Metabolic syndrome is a combination of medical disorders that affect a large number of people in a clustered fashion. In some studies, the prevalence in the USA is calculated as being up to 25% of the population.
Other names for this syndrome are:
It is not related to:
Signs and symptoms
Symptoms and features are:
Associated diseases are:
The above diseases are all diagnosed separately; please see the relevant articles. The Adult Treatment Panel III of the National Cholesterol Education Program defined the diagnosis as three or more of the following five:
The causes of metabolic syndrome are extremely complex and have only been partially elucidated. Most patients have a degree of insulin resistance, but there is debate whether this is the cause of the metabolic syndrome or a byproduct of a more far-reaching metabolic derangement. There is a role for systemic inflammation, as a number of inflammatory markers (including C-reactive protein) is often increased, as are fibrinogen, IL-6, TNFα and others.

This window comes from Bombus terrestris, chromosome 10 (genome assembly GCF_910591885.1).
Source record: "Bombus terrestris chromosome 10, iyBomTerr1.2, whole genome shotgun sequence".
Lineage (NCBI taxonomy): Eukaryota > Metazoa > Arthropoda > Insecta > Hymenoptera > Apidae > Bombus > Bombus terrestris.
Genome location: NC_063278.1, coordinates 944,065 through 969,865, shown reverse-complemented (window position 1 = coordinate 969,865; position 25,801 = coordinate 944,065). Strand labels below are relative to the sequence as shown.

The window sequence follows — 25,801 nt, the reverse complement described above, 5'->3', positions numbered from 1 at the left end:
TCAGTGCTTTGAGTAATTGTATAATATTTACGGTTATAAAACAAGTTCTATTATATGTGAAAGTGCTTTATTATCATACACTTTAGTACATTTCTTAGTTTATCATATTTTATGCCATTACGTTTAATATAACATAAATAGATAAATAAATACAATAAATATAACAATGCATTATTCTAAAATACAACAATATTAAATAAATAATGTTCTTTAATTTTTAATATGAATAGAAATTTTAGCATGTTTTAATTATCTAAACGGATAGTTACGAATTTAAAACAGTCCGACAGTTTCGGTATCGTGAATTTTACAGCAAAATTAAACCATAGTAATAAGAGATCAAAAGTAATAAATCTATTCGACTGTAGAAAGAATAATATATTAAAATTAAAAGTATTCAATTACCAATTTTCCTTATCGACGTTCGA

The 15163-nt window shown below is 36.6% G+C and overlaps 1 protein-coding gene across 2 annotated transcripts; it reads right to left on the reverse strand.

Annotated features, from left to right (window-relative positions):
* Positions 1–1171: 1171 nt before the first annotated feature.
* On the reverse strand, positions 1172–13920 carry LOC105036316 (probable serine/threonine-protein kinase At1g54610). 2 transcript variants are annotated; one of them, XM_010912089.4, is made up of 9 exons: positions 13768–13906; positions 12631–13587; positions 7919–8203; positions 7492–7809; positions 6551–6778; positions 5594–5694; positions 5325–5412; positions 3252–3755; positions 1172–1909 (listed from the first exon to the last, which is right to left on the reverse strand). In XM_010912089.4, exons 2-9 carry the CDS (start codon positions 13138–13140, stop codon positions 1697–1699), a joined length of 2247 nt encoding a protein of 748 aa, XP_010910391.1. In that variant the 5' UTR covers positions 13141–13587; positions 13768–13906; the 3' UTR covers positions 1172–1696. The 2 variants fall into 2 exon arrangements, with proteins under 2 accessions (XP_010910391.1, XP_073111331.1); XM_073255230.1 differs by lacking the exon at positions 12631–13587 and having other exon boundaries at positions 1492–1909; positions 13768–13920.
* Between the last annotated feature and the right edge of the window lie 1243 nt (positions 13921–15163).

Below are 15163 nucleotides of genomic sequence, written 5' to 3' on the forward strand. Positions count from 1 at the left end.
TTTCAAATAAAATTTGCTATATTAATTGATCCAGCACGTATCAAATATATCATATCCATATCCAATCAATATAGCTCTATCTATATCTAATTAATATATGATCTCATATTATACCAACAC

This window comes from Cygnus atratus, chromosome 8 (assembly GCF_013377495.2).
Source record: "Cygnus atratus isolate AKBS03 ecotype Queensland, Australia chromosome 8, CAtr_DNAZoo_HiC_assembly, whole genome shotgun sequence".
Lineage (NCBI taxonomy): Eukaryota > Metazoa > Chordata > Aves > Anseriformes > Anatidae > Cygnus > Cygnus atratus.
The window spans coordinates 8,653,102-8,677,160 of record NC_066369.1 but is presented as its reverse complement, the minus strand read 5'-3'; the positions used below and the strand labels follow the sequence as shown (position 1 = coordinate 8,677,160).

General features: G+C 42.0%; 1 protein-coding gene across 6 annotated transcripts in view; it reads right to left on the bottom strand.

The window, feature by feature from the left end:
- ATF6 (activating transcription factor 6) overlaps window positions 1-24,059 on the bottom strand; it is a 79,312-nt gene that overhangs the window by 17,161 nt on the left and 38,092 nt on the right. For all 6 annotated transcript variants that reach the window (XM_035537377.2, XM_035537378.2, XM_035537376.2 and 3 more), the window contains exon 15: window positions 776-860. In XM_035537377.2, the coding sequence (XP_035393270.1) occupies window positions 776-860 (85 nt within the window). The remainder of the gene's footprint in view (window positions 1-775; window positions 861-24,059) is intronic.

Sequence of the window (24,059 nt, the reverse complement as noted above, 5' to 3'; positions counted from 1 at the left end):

Generally, the individual diseases that comprise Syndrome X are treated separately (e.g. diuretics and ACE inhibitors for hypertension). A remarkable finding is, however, that drugs that decrease insulin resistance (metformin and thiazolidinediones) not only reduce hyperglycemia but generally lead to in improvement in blood pressure and cholesterol (lipid profile) as well. Exercise and weight loss may be helpful, particularly in preventing progression to diabetes mellitus.
- Grundy SM. Obesity, Metabolic Syndrome and Cardiovascular Disease. J Clin Endocrinol Metab 2004;89:2595-600. PMID 15181029.
Last updated: 05-07-2005 07:00:15